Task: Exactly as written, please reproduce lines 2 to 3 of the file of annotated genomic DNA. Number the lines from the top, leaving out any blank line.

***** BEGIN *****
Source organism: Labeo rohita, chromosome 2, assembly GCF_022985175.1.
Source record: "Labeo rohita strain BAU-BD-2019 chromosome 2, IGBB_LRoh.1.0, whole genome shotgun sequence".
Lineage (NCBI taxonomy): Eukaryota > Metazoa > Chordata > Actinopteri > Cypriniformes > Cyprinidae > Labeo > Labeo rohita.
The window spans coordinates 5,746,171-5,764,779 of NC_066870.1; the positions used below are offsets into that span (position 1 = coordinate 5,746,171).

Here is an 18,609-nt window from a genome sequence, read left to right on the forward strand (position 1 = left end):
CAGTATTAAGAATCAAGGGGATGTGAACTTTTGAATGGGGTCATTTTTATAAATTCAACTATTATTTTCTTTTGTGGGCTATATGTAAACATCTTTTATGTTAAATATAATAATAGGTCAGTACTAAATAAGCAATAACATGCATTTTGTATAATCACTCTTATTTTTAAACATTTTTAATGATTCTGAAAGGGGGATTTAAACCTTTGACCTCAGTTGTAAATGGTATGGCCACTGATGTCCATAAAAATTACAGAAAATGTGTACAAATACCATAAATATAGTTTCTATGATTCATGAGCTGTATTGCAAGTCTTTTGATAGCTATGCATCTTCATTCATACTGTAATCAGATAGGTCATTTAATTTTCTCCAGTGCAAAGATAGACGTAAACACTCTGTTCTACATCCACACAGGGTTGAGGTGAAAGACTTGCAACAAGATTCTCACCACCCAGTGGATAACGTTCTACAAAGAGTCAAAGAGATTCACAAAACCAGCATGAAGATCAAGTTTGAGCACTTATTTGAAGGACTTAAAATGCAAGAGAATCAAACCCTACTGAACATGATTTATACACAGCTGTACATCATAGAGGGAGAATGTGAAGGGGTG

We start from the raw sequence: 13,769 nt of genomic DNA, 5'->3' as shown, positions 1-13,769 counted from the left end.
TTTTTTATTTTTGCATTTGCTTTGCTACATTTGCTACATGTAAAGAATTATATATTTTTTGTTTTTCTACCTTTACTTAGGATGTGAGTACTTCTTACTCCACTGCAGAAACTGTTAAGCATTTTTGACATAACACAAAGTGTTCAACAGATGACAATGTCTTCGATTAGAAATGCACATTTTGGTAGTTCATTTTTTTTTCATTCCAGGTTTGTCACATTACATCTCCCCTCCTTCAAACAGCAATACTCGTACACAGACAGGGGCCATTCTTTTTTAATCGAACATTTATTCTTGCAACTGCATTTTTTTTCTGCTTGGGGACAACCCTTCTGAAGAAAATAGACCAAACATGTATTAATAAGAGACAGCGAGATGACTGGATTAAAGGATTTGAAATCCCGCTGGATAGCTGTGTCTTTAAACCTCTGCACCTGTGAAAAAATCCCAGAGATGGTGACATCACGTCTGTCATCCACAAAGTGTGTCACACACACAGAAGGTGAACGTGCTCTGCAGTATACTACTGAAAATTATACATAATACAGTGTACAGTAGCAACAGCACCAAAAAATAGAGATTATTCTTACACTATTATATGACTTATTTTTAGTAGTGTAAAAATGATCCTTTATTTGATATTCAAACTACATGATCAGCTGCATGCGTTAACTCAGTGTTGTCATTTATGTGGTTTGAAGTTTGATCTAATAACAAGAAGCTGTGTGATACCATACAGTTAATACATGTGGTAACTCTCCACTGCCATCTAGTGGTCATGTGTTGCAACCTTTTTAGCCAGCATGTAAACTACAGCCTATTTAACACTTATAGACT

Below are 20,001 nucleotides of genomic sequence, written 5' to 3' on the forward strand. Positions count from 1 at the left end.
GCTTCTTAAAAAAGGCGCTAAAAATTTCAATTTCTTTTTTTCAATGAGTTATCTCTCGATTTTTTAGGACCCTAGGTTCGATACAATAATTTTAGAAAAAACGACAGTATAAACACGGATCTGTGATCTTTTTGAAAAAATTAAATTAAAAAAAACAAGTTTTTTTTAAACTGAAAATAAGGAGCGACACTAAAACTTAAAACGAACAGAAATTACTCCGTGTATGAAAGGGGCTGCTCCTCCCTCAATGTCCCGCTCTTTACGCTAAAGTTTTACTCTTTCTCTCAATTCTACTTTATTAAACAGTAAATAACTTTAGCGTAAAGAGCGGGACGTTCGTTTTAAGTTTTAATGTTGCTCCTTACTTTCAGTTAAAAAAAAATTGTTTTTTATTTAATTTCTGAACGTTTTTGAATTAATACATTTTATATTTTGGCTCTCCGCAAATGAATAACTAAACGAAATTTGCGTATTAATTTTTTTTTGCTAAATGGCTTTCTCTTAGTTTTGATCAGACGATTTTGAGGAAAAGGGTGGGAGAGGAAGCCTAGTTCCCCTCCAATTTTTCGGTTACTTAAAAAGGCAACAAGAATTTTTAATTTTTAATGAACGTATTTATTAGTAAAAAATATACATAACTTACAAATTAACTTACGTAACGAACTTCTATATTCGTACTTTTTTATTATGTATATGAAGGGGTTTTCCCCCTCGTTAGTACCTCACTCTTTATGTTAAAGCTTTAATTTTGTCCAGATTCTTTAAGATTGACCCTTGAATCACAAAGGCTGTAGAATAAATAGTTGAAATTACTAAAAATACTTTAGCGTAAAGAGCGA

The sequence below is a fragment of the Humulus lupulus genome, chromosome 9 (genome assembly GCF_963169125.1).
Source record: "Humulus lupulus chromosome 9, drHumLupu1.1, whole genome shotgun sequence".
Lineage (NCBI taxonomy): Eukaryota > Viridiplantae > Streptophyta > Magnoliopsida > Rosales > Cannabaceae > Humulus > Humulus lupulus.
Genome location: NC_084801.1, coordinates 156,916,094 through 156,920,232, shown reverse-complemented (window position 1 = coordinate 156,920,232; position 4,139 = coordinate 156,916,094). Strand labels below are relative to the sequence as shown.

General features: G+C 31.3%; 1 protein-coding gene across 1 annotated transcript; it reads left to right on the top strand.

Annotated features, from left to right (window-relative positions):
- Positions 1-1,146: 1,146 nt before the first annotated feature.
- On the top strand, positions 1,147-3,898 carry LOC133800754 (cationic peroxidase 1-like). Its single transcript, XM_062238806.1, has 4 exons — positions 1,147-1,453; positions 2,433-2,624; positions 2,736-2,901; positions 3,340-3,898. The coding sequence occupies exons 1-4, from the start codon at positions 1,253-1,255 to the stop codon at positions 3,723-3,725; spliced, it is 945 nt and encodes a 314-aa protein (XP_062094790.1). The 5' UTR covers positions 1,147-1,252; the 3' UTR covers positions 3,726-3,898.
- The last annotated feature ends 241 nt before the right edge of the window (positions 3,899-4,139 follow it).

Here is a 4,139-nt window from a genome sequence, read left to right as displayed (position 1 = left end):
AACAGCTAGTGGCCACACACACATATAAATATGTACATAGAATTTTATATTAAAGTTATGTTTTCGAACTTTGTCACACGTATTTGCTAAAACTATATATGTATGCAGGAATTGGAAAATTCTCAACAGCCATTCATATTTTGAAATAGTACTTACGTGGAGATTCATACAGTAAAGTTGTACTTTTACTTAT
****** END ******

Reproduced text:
Source record: "Labeo rohita strain BAU-BD-2019 chromosome 2, IGBB_LRoh.1.0, whole genome shotgun sequence".
Lineage (NCBI taxonomy): Eukaryota > Metazoa > Chordata > Actinopteri > Cypriniformes > Cyprinidae > Labeo > Labeo rohita.